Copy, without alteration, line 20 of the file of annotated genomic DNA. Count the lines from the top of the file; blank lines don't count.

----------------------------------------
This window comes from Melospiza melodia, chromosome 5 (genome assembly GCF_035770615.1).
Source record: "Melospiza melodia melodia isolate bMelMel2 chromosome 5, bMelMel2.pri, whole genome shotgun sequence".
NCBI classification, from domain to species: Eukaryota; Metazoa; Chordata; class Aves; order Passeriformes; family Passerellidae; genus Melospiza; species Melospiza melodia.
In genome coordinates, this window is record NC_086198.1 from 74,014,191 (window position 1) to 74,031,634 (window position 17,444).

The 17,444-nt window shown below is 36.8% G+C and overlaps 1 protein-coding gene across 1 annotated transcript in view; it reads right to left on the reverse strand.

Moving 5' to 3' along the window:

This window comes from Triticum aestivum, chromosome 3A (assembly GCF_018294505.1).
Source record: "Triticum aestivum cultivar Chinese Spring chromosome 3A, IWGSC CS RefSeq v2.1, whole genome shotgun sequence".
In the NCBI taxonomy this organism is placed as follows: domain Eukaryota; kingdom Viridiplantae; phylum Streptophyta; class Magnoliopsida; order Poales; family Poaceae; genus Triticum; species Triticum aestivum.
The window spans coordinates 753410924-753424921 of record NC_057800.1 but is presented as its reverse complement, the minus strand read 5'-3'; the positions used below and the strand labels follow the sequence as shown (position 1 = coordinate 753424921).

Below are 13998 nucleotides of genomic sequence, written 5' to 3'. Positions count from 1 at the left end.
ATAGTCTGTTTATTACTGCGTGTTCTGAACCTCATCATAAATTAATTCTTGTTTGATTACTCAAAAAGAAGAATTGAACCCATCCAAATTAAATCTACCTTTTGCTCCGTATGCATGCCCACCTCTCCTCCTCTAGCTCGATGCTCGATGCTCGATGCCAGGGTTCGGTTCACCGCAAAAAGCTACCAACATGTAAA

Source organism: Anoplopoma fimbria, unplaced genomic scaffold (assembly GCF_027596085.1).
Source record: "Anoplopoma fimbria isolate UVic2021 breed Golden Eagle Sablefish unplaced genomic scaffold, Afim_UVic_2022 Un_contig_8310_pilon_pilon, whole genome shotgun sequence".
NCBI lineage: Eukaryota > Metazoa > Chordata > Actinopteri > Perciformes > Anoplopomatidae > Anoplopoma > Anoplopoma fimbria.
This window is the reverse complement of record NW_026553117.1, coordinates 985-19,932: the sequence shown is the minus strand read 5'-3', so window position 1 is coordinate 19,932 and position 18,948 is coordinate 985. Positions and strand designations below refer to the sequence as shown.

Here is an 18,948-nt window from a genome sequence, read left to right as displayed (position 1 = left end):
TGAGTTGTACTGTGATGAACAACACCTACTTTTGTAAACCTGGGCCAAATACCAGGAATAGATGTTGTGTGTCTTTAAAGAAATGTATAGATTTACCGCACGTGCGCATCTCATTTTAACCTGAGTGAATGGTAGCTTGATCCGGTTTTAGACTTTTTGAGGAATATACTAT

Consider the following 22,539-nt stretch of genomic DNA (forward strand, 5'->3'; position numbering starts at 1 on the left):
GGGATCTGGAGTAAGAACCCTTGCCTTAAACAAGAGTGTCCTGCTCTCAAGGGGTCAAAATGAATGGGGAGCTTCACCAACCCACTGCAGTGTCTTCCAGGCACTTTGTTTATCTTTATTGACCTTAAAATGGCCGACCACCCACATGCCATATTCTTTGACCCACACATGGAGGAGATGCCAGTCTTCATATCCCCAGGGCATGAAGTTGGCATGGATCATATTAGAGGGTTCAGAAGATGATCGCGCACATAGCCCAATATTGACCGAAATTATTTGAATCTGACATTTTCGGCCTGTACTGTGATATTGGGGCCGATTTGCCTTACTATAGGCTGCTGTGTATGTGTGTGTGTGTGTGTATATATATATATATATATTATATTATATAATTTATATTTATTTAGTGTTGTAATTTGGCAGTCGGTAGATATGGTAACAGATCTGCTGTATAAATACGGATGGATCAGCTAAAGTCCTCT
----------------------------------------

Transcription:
GGGATCTGGAGTAAGAACCCTTGCCTTAAACAAGAGTGTCCTGCTCTCAAGGGGTCAAAATGAATGGGGAGCTTCACCAACCCACTGCAGTGTCTTCCAGGCACTTTGTTTATCTTTATTGACCTTAAAATGGCCGACCACCCACATGCCATATTCTTTGACCCACACATGGAGGAGATGCCAGTCTTCATATCCCCAGGGCATGAAGTTGGCATGGATCATATTAGAGGGTTCAGAAGATGATCGCGCACATAGCCCAATATTGACCGAAATTATTTGAATCTGACATTTTCGGCCTGTACTGTGATATTGGGGCCGATTTGCCTTACTATAGGCTGCTGTGTATGTGTGTGTGTGTGTGTATATATATATATATATATTATATTATATAATTTATATTTATTTAGTGTTGTAATTTGGCAGTCGGTAGATATGGTAACAGATCTGCTGTATAAATACGGATGGATCAGCTAAAGTCCTCT